County commissioners are worried that yet another provision in the stadium lease with the Bengals will delay construction of The Banks. Proposed in 1999, The Banks is envisioned as a mix of condominiums, offices and shops on 15 acres between the Reds and Bengals stadiums. The project has stalled over funding and jurisdictional issues, particularly who will pay for up to $81 million in parking garages and other improvements needed to lift the development area above the flood plain.

After several false starts, county officials selected Atlanta-based AIG Global Real Estate Investment Corp. in September to be the project's master developer. But the county missed a February deadline to finalize a contract with AIG due to several issues, one of which involves the Bengals.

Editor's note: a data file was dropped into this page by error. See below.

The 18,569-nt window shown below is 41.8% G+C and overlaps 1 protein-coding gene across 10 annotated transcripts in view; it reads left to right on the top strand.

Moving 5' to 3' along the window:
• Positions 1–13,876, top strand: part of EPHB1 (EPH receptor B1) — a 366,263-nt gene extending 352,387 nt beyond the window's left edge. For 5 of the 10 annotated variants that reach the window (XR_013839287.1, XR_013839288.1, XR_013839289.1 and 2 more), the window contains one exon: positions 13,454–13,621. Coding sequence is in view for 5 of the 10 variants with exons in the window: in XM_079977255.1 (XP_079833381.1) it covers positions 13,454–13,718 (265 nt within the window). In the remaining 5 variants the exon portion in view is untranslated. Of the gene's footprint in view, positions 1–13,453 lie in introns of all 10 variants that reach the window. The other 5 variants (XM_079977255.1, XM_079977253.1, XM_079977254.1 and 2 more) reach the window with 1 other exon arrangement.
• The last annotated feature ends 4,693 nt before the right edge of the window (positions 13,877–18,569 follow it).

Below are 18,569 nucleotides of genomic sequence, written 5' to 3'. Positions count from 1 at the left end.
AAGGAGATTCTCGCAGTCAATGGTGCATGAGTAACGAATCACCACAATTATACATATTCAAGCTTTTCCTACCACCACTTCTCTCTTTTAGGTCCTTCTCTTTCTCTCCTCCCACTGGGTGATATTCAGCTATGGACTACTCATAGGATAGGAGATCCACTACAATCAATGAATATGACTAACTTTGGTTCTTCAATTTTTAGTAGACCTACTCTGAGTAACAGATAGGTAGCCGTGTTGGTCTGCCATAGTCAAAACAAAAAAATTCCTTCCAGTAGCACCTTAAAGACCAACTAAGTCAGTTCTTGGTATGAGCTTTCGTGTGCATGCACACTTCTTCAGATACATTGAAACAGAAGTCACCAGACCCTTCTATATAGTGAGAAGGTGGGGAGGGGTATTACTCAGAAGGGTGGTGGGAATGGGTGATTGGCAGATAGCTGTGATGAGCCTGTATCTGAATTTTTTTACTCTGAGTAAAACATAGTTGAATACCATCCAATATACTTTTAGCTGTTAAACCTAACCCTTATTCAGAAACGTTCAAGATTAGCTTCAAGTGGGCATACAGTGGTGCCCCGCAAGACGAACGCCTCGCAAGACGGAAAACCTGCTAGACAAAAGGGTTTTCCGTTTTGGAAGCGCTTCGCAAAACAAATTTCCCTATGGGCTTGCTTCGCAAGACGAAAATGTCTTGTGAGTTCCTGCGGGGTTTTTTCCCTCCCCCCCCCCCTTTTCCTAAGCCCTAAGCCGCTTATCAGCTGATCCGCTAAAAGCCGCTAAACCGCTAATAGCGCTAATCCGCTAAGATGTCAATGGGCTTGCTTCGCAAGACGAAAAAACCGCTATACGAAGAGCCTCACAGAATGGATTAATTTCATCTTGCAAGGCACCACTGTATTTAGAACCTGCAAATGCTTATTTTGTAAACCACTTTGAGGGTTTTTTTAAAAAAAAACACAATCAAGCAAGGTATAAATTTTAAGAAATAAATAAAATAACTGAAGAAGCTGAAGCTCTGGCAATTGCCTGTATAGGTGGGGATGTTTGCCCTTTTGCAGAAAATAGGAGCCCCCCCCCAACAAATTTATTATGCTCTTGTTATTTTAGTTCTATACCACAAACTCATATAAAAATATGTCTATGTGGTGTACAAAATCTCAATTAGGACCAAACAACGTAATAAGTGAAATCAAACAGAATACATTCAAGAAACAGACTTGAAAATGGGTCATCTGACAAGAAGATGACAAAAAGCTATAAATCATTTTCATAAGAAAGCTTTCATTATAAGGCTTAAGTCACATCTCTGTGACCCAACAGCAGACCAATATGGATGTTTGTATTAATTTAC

In the stadium lease, the Bengals are given some oversight about facilities built next to the stadium. They include control over building heights and some design elements of The Banks.

Earlier this year commissioners said they wouldn't file a separate lawsuit against the Bengals in state court, publicizing the move as a compromise to help jumpstart Banks development. Now county officials hope the team reciprocates by relinquishing the control.

The Bengals, however, have told commissioners they won't discuss the issue unless they agree to drop the appeal in federal court, Portune says.

"That is an outrageous position for them to take," he says. "What more do they want? Do you mean to tell me that building condos next to Paul Brown Stadium is going to negatively affect them? It's ludicrous to be holding out for more compensation in exchange for development. What the team is saying to taxpayers, in essence, is in order for the Banks to work we have to give them a blank check."